On Monday evening, cryptocurrency exchange Bittrex announced that its US-based subsidiary had filed for Chapter 11 bankruptcy. The reason for the shutdown lies in the regulatory uncertainty maintained by the US system.
Bittrex US files for bankruptcy
On Monday evening, cryptocurrency exchange Bittrex made official the shutdown of its US branch, filing for protection under the notorious Chapter 11 bankruptcy law in the United States.
However, this news does not come as a surprise to customers, who had been warned of the forthcoming cessation of activity as early as 31 March. Indeed, the investors concerned could still carry out transactions until 14 April, and they had until 30 April to withdraw their funds :
“Having previously announced that Bittrex, Inc. would cease all operations in the United States effective April 30, we have now made the decision to [file for bankruptcy] in a federal court in Delaware. This announcement does not affect Bittrex Global, which will continue to operate as normal for its customers outside the U.S. “
In addition, the company was keen to make it clear once again that this was only about its US branch, in the face of a number of shortcuts that may have been taken, headlining solely on the “Bittrex bankruptcy”:
As previously announced, and as re-confirmed in the Bittrex US statement on Monday, this process does not affect Bittrex Global, and our customers can rest assured that their funds are safe and our services will continue as usual.
– Bittrex Global (@BittrexGlobal) May 8, 2023
In light of these factors, customers registered in the United States who have not withdrawn their cryptocurrencies by the deadline should still receive their funds back in full. And for good reason, Bittrex said in its statement that it wanted to apply to the court to speed up the process for investors to access their cryptocurrencies.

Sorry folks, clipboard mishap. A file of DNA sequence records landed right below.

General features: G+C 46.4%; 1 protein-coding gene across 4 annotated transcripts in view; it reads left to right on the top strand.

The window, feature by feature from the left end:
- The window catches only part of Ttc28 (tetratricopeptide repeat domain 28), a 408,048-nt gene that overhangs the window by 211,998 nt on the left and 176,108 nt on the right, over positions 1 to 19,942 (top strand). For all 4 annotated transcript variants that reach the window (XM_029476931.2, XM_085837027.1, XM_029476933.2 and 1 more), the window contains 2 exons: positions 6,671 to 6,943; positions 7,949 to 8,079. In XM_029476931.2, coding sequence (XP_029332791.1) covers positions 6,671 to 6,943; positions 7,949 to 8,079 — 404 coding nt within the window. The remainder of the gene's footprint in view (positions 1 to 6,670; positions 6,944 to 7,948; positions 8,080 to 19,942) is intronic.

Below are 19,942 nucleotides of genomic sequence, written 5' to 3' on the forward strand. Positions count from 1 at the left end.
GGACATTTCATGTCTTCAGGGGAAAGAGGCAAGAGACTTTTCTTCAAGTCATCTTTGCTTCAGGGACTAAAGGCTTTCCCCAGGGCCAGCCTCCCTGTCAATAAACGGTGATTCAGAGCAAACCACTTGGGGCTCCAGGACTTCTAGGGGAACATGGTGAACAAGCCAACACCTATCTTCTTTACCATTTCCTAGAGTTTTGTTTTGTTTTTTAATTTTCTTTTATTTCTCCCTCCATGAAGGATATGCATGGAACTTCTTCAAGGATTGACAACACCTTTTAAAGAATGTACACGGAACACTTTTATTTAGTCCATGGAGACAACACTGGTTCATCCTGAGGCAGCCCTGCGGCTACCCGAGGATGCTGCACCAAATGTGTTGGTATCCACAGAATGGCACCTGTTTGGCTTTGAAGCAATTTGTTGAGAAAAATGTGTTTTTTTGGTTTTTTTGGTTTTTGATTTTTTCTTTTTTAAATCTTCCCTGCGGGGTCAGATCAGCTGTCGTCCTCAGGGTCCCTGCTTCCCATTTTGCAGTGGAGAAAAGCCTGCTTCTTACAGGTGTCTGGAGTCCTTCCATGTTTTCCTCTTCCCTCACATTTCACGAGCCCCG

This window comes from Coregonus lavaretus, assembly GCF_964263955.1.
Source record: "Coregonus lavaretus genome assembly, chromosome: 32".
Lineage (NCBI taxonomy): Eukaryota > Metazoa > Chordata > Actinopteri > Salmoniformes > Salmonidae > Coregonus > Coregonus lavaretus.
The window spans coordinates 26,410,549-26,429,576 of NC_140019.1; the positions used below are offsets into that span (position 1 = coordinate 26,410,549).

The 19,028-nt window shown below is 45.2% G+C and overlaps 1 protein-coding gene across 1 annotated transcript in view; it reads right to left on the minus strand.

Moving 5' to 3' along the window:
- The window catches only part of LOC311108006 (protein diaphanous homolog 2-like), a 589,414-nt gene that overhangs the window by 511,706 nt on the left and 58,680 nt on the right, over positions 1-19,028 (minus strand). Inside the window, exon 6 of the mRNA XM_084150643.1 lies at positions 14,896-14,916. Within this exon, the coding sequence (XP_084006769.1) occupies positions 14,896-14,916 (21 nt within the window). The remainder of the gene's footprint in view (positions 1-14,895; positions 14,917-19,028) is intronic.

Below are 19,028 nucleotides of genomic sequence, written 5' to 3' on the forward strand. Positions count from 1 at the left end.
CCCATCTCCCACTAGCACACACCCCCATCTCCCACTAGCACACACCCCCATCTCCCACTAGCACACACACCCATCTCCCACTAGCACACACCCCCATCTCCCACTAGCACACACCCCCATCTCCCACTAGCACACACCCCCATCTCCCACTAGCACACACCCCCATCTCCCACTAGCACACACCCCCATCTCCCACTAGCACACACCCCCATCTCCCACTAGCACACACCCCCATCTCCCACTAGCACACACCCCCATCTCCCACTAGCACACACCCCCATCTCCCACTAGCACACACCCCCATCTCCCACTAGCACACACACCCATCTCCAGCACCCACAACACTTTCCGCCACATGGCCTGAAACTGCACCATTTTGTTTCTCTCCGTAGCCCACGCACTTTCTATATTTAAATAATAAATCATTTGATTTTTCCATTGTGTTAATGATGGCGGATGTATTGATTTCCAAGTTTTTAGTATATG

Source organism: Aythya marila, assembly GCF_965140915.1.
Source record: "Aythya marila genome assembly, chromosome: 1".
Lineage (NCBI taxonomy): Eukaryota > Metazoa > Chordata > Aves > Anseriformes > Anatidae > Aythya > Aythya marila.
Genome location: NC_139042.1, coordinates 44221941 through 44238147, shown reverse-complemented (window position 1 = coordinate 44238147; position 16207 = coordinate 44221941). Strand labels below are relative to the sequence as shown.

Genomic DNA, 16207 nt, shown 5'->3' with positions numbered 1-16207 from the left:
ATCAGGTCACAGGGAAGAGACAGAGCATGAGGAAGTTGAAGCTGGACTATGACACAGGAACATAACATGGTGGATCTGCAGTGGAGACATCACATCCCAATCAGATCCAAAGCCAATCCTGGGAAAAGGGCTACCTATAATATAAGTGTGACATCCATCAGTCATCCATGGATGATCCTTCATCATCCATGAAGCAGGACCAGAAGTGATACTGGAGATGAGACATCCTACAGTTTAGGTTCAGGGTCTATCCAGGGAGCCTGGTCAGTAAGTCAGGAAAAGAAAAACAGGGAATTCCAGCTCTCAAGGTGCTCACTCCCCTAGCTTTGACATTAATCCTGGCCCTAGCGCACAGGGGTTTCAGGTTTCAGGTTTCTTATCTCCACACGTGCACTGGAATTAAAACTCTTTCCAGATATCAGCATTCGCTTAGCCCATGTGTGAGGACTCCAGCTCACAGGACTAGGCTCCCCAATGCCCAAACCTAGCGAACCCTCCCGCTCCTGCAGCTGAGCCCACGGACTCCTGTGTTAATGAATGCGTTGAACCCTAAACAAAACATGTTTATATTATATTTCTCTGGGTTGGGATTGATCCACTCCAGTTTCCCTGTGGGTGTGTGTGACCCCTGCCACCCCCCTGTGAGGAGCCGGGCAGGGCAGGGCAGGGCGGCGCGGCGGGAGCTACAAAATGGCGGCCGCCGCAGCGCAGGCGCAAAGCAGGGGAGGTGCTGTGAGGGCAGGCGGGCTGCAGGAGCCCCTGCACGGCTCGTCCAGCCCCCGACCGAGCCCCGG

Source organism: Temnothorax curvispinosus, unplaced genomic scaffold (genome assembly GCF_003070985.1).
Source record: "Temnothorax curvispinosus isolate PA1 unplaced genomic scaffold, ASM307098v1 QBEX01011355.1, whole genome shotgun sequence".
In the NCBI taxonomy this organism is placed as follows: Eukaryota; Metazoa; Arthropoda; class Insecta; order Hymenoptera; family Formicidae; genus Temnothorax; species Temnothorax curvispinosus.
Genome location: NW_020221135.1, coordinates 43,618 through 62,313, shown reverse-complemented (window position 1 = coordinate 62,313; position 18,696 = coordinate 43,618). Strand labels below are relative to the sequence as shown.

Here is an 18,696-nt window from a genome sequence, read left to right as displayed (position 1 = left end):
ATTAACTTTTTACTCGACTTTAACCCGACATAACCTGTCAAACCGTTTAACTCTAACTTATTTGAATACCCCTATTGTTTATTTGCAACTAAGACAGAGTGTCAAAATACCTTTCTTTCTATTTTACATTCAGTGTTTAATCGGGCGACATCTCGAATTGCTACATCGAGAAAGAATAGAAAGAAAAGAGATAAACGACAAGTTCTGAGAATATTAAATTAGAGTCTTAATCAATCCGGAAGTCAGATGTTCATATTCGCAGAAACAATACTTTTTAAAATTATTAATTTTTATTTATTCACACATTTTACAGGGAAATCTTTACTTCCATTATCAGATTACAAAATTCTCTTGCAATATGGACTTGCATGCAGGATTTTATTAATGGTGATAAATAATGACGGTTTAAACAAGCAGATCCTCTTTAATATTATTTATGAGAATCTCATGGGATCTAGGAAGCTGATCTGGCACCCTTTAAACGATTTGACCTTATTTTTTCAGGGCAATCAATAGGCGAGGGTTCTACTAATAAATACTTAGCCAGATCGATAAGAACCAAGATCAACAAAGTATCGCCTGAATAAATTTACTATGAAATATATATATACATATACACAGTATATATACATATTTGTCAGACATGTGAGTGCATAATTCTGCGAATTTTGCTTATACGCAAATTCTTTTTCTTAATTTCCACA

US regulatory uncertainty blamed
Note that the reason for this failure does not seem to lie in any contagion, but rather on the side of US regulation. Indeed, given what has been announced, it is the country’s legal vagueness that would have ultimately dissuaded Bittrex from doing business in the United States, as the company pointed out at the end of March:
Today, Bittrex begins the process of shutting down its U.S. operations. Don’t worry, all customer funds are safe and available for withdrawal; however, it is simply not economically viable for us to continue operating in the current US regulatory and economic environment. “
On 17 April this year, the Securities and Exchange Commission (SEC) took aim at Bittrex’s US arm on the grounds that it was operating a securities exchange without the necessary registrations:
Today we charged crypto asset trading platform Bittrex Inc. and its co-founder and former CEO William Shihara for operating an unregistered national securities exchange, broker, and clearing agency.https://t.co/kBsIFMp7ZA
– U.S. Securities and Exchange Commission (@SECGov) April 17, 2023
While on several occasions in recent months we have speculated that the SEC’s actions might motivate ecosystem players to move away from the US, here we have a concrete example.